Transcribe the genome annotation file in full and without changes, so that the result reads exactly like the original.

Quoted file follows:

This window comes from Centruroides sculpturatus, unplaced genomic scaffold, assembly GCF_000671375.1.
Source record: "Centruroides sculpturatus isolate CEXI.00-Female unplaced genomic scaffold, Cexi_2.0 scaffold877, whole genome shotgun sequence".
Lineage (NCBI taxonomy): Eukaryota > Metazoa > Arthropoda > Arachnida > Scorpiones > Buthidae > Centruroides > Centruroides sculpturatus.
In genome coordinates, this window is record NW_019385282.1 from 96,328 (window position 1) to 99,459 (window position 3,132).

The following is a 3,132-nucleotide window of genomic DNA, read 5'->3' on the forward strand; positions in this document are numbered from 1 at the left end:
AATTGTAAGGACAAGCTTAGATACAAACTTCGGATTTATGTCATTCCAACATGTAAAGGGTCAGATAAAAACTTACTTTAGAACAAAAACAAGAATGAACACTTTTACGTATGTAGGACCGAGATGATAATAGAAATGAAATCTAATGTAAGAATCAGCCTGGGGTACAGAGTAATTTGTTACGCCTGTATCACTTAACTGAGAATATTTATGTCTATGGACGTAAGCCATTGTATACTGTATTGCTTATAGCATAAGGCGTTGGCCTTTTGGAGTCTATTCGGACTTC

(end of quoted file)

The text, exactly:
This window comes from Centruroides sculpturatus, unplaced genomic scaffold, assembly GCF_000671375.1.
Source record: "Centruroides sculpturatus isolate CEXI.00-Female unplaced genomic scaffold, Cexi_2.0 scaffold877, whole genome shotgun sequence".
Lineage (NCBI taxonomy): Eukaryota > Metazoa > Arthropoda > Arachnida > Scorpiones > Buthidae > Centruroides > Centruroides sculpturatus.
In genome coordinates, this window is record NW_019385282.1 from 96,328 (window position 1) to 99,459 (window position 3,132).

The following is a 3,132-nucleotide window of genomic DNA, read 5'->3' on the forward strand; positions in this document are numbered from 1 at the left end:
AATTGTAAGGACAAGCTTAGATACAAACTTCGGATTTATGTCATTCCAACATGTAAAGGGTCAGATAAAAACTTACTTTAGAACAAAAACAAGAATGAACACTTTTACGTATGTAGGACCGAGATGATAATAGAAATGAAATCTAATGTAAGAATCAGCCTGGGGTACAGAGTAATTTGTTACGCCTGTATCACTTAACTGAGAATATTTATGTCTATGGACGTAAGCCATTGTATACTGTATTGCTTATAGCATAAGGCGTTGGCCTTTTGGAGTCTATTCGGACTTC